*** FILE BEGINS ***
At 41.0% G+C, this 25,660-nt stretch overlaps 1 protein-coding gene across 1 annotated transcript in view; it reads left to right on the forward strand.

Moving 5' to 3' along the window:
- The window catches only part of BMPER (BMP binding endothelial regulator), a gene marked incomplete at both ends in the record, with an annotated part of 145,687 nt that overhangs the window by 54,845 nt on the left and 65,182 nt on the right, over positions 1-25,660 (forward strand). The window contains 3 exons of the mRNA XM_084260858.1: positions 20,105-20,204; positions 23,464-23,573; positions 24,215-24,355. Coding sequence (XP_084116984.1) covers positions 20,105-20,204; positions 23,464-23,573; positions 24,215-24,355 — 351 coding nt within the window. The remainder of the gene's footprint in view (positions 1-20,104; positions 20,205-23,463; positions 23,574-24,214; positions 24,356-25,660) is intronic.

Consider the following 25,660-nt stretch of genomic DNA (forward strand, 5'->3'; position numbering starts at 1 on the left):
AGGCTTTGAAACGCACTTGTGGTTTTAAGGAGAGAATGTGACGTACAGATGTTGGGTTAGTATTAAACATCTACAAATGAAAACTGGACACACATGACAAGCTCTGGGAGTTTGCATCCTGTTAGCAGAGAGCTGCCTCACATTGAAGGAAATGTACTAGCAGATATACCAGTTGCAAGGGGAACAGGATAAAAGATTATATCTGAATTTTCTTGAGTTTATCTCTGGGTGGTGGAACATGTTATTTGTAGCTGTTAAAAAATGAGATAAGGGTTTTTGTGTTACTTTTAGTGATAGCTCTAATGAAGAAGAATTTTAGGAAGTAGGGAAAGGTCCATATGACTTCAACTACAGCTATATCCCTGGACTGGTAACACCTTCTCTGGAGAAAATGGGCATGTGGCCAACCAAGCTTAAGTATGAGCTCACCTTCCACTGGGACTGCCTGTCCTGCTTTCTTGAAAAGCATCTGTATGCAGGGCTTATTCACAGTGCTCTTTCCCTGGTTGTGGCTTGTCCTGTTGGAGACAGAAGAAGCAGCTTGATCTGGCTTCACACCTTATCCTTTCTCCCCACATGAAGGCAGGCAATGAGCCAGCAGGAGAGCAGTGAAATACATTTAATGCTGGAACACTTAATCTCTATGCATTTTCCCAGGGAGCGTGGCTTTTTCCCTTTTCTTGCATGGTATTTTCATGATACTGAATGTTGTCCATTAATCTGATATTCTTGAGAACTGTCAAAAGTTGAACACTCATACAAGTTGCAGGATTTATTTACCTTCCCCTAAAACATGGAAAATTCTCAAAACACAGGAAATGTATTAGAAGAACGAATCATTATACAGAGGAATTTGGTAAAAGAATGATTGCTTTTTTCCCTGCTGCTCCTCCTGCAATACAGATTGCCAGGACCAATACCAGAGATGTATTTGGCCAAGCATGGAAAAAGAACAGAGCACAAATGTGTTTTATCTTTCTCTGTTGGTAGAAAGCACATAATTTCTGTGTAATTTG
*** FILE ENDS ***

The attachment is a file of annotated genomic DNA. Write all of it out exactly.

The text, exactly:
At 41.0% G+C, this 25,660-nt stretch overlaps 1 protein-coding gene across 1 annotated transcript in view; it reads left to right on the forward strand.

Moving 5' to 3' along the window:
- The window catches only part of BMPER (BMP binding endothelial regulator), a gene marked incomplete at both ends in the record, with an annotated part of 145,687 nt that overhangs the window by 54,845 nt on the left and 65,182 nt on the right, over positions 1-25,660 (forward strand). The window contains 3 exons of the mRNA XM_084260858.1: positions 20,105-20,204; positions 23,464-23,573; positions 24,215-24,355. Coding sequence (XP_084116984.1) covers positions 20,105-20,204; positions 23,464-23,573; positions 24,215-24,355 — 351 coding nt within the window. The remainder of the gene's footprint in view (positions 1-20,104; positions 20,205-23,463; positions 23,574-24,214; positions 24,356-25,660) is intronic.

Consider the following 25,660-nt stretch of genomic DNA (forward strand, 5'->3'; position numbering starts at 1 on the left):
AGGCTTTGAAACGCACTTGTGGTTTTAAGGAGAGAATGTGACGTACAGATGTTGGGTTAGTATTAAACATCTACAAATGAAAACTGGACACACATGACAAGCTCTGGGAGTTTGCATCCTGTTAGCAGAGAGCTGCCTCACATTGAAGGAAATGTACTAGCAGATATACCAGTTGCAAGGGGAACAGGATAAAAGATTATATCTGAATTTTCTTGAGTTTATCTCTGGGTGGTGGAACATGTTATTTGTAGCTGTTAAAAAATGAGATAAGGGTTTTTGTGTTACTTTTAGTGATAGCTCTAATGAAGAAGAATTTTAGGAAGTAGGGAAAGGTCCATATGACTTCAACTACAGCTATATCCCTGGACTGGTAACACCTTCTCTGGAGAAAATGGGCATGTGGCCAACCAAGCTTAAGTATGAGCTCACCTTCCACTGGGACTGCCTGTCCTGCTTTCTTGAAAAGCATCTGTATGCAGGGCTTATTCACAGTGCTCTTTCCCTGGTTGTGGCTTGTCCTGTTGGAGACAGAAGAAGCAGCTTGATCTGGCTTCACACCTTATCCTTTCTCCCCACATGAAGGCAGGCAATGAGCCAGCAGGAGAGCAGTGAAATACATTTAATGCTGGAACACTTAATCTCTATGCATTTTCCCAGGGAGCGTGGCTTTTTCCCTTTTCTTGCATGGTATTTTCATGATACTGAATGTTGTCCATTAATCTGATATTCTTGAGAACTGTCAAAAGTTGAACACTCATACAAGTTGCAGGATTTATTTACCTTCCCCTAAAACATGGAAAATTCTCAAAACACAGGAAATGTATTAGAAGAACGAATCATTATACAGAGGAATTTGGTAAAAGAATGATTGCTTTTTTCCCTGCTGCTCCTCCTGCAATACAGATTGCCAGGACCAATACCAGAGATGTATTTGGCCAAGCATGGAAAAAGAACAGAGCACAAATGTGTTTTATCTTTCTCTGTTGGTAGAAAGCACATAATTTCTGTGTAATTTG